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Journal of Behavioral Health Services & Research

Madeline Y Lee
This study is the first to explore national accreditation rates and the relationship between accreditation status and organizational characteristics and quality indicators in children's mental health. Data from the Substance Abuse and Mental Health Services Administration's (SAMHSA's) National Survey of Mental Health Treatment Facilities (NSMHTF) were used from 8,247 facilities that serve children and/or adolescents. Nearly 60% (n=4,925) of the facilities were accredited by the Council on Accreditation (COA), the Commission on Accreditation of Rehabilitation Facilities (CARF), or The Joint Commission (TJC)...
December 5, 2016: Journal of Behavioral Health Services & Research
Guadalupe A Bacio, Tracey A Garcia, Kristen G Anderson, Sandra A Brown, Mark G Myers
No abstract text is available yet for this article.
November 7, 2016: Journal of Behavioral Health Services & Research
Mir M Ali, Judith L Teich, Ryan Mutter
A large number of adults with substance use disorder (SUD) do not receive treatment for their condition. Using data from the 2008-2013 National Survey of Drug Use and Health (NSDUH), this study analyzes why individuals with SUD report not receiving treatment even when they perceived a need for it. It further examines the variations in reported reasons for not receiving treatment by health insurance status and type. The results suggest that barriers such as stigma, lack of readiness to stop using substances, and not making treatment a priority are more common among the insured population, especially among those with private insurance...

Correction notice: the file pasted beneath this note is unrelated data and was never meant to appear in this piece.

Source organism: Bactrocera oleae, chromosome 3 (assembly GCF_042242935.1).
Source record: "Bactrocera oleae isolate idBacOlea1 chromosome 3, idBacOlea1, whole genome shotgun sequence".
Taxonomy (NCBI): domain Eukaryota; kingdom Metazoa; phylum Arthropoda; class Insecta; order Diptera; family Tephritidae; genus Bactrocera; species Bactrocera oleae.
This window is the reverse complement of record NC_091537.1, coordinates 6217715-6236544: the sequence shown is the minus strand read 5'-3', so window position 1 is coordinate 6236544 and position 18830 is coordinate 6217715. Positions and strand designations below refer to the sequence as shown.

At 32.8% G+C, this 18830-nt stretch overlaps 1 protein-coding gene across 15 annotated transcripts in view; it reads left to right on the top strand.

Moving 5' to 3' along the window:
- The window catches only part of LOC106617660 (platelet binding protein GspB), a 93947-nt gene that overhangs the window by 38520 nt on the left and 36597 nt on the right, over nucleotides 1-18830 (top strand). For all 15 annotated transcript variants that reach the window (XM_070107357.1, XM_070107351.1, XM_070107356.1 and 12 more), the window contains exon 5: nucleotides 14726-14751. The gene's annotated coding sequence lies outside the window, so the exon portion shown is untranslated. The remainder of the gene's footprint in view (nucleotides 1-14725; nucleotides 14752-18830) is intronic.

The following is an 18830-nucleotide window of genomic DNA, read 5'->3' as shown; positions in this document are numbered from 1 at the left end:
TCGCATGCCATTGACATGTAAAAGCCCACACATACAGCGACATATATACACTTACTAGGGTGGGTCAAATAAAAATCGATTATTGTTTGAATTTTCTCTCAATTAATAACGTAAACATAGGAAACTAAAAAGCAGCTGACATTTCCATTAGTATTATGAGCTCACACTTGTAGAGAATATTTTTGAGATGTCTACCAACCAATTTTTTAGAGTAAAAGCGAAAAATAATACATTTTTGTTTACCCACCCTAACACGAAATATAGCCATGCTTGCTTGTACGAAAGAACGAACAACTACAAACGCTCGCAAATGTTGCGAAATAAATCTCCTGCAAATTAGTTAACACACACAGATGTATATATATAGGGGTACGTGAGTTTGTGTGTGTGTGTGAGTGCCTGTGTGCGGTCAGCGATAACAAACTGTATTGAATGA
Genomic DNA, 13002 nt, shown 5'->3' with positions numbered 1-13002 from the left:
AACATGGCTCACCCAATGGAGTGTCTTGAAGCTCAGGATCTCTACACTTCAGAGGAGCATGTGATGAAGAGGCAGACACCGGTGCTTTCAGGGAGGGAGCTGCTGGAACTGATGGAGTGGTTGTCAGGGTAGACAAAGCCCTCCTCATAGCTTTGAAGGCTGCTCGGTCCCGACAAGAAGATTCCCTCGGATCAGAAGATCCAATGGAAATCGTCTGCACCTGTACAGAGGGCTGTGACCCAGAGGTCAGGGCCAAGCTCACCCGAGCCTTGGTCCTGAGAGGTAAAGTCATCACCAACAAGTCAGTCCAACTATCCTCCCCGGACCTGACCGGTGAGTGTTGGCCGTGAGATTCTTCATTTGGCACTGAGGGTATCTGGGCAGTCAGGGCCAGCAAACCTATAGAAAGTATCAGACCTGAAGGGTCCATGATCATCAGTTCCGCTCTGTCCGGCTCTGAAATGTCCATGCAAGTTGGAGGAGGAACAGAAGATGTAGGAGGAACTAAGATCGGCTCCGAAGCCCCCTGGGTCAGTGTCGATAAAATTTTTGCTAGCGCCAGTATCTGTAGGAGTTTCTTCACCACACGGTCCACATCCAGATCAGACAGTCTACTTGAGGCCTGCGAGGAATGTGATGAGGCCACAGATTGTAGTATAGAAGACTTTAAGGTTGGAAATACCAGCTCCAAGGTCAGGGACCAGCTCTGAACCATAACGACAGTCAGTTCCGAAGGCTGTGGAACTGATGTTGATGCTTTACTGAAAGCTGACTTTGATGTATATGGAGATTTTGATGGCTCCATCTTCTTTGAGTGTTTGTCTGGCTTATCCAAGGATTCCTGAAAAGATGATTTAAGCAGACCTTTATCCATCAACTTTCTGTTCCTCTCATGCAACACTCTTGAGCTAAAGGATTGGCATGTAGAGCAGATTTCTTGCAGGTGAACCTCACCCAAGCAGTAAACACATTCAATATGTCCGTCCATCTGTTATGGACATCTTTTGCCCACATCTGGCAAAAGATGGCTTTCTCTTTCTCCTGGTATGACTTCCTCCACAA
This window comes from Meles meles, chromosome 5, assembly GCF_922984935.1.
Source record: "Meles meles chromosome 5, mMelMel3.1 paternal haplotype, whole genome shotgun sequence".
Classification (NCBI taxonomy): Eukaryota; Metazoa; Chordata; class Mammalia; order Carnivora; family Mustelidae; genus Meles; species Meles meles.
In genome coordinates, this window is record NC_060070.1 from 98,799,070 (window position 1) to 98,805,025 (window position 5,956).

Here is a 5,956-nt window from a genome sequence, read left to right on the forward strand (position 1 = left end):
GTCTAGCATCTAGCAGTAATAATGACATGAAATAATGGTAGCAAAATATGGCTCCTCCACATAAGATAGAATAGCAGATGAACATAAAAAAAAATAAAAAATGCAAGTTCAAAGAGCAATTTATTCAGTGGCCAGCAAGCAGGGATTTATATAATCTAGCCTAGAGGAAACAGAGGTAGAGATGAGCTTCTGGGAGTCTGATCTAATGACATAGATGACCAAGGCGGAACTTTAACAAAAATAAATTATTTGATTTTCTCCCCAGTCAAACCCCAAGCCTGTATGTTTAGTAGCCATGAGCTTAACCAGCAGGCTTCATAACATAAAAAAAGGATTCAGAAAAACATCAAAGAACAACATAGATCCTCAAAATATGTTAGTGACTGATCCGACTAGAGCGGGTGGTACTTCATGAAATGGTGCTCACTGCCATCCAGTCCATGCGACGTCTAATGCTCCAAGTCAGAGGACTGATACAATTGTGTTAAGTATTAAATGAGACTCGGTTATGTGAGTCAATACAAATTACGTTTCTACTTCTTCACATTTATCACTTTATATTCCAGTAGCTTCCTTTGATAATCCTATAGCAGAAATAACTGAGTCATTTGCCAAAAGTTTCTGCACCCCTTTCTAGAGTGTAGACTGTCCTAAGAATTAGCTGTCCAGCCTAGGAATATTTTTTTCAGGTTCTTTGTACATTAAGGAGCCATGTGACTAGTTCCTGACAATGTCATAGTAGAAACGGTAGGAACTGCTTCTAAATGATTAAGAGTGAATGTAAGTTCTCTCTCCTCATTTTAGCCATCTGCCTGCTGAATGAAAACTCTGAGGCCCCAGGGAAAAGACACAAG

November 3, 2016: Journal of Behavioral Health Services & Research
Jason M Lang, Christian M Connell
Healthcare reform has led to an increase in dissemination of evidence-based practices. Cost is frequently cited as a significant yet rarely studied barrier to dissemination of evidence-based practices and the associated improvements in quality of care. This study describes an approach to measuring the incremental, unreimbursed costs in staff time and direct costs to community-based clinics implementing an evidence-based practice through participating in a learning collaborative. Initial implementation costs exceeding those for providing "treatment as usual" were collected for ten clinics implementing trauma-focused cognitive behavioral therapy through participation in 10-month learning collaboratives...